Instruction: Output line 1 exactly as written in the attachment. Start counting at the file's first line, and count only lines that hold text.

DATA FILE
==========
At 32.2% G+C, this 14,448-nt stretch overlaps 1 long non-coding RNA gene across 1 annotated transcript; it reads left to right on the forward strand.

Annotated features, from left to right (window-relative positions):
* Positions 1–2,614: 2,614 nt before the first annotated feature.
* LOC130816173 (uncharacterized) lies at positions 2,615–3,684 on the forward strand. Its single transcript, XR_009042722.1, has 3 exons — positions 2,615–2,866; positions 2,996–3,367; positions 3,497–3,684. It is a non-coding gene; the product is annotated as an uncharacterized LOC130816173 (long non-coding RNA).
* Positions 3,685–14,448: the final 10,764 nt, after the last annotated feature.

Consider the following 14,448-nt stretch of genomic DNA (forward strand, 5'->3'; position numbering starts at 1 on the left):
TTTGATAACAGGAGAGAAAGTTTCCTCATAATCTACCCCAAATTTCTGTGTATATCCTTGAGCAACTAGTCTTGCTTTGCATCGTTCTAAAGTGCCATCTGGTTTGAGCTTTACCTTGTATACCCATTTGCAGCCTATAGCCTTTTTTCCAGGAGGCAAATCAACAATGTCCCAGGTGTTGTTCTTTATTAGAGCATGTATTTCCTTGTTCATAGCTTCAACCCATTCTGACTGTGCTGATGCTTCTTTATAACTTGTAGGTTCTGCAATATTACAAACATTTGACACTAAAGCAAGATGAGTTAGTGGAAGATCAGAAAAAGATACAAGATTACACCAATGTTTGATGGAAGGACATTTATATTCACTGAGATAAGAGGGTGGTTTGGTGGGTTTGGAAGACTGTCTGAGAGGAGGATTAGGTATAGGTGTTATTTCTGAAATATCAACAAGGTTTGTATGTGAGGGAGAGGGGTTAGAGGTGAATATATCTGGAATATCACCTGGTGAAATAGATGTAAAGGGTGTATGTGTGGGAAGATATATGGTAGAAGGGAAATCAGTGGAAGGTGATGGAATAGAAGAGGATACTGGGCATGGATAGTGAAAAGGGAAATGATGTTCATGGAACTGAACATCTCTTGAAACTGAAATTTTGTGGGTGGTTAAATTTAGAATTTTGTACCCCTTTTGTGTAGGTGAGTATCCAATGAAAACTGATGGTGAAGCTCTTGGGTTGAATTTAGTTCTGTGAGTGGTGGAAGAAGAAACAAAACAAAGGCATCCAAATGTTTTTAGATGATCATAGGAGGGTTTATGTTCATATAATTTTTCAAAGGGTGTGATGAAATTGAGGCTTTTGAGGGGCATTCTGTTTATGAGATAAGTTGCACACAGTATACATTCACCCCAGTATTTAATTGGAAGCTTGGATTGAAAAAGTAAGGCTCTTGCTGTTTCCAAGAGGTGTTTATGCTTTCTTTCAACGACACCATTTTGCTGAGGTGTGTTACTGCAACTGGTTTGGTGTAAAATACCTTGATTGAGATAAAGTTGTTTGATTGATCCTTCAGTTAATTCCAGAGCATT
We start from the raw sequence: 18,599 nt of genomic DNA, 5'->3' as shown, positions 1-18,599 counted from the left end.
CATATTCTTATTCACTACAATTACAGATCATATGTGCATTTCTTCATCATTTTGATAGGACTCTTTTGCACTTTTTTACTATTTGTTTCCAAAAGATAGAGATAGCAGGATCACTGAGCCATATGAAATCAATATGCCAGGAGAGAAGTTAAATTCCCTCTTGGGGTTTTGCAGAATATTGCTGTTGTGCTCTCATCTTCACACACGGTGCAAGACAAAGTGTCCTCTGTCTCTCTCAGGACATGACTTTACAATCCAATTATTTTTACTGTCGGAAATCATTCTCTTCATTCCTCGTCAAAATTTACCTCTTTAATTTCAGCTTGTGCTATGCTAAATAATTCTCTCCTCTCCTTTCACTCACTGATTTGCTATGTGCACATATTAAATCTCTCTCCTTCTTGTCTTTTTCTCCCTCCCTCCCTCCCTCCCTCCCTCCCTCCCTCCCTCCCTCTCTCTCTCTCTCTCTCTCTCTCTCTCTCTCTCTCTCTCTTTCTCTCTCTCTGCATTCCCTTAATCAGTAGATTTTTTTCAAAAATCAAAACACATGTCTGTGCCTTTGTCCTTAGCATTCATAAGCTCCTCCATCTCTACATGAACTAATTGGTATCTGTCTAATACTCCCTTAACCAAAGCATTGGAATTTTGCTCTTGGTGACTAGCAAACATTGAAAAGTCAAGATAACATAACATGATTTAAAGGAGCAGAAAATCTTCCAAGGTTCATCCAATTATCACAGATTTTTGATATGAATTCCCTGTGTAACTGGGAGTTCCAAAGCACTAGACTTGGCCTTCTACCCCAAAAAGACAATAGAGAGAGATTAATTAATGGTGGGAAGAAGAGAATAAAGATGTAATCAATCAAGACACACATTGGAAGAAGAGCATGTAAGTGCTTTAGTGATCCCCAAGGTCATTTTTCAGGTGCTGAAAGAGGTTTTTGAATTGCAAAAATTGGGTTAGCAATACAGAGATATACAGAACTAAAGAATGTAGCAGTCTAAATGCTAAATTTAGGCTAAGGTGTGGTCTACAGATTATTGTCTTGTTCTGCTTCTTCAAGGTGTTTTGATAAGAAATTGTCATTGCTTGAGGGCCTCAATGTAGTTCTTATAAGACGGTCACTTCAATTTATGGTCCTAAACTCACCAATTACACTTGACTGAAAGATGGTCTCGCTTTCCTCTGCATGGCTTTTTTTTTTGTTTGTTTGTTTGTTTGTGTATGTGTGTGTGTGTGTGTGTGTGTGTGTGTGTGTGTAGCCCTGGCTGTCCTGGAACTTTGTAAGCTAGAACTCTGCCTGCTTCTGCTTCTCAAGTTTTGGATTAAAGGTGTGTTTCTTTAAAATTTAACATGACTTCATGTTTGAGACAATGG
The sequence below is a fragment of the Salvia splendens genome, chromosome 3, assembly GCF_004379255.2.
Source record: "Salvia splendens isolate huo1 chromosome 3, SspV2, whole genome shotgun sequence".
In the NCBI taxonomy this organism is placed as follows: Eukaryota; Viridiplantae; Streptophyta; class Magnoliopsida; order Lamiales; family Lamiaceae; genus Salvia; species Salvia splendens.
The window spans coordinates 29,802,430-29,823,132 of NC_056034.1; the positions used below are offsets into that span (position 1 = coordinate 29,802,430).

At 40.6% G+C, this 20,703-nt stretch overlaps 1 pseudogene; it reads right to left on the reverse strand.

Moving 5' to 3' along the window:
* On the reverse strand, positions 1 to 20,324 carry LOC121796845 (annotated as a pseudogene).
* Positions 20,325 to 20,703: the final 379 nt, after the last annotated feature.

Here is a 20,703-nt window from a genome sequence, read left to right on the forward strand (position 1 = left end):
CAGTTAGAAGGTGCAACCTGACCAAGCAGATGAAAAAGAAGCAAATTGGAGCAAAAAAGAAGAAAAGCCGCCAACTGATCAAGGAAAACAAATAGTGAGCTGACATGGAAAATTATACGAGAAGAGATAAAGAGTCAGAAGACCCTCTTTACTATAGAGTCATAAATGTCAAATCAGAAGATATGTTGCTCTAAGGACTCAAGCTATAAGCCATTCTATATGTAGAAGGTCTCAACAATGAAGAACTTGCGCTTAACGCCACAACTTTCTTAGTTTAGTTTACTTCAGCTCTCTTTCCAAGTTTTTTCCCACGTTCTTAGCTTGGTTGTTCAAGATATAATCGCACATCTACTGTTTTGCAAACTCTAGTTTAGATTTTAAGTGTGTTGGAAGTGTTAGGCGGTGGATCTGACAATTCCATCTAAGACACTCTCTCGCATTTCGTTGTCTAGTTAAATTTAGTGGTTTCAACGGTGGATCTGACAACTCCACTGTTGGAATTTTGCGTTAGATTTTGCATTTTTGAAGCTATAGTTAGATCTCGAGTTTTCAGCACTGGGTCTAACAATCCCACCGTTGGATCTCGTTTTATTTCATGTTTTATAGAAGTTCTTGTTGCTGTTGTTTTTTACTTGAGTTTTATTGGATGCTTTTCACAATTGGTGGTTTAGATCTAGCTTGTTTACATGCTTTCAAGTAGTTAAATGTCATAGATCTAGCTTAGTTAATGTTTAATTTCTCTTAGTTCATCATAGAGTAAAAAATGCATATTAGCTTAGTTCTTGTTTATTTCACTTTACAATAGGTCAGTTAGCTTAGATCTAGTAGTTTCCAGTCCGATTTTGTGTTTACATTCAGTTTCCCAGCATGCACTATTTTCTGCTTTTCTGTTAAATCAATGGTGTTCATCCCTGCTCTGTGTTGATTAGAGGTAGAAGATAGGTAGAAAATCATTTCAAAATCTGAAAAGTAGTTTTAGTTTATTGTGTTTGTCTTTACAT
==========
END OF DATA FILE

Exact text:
At 32.2% G+C, this 14,448-nt stretch overlaps 1 long non-coding RNA gene across 1 annotated transcript; it reads left to right on the forward strand.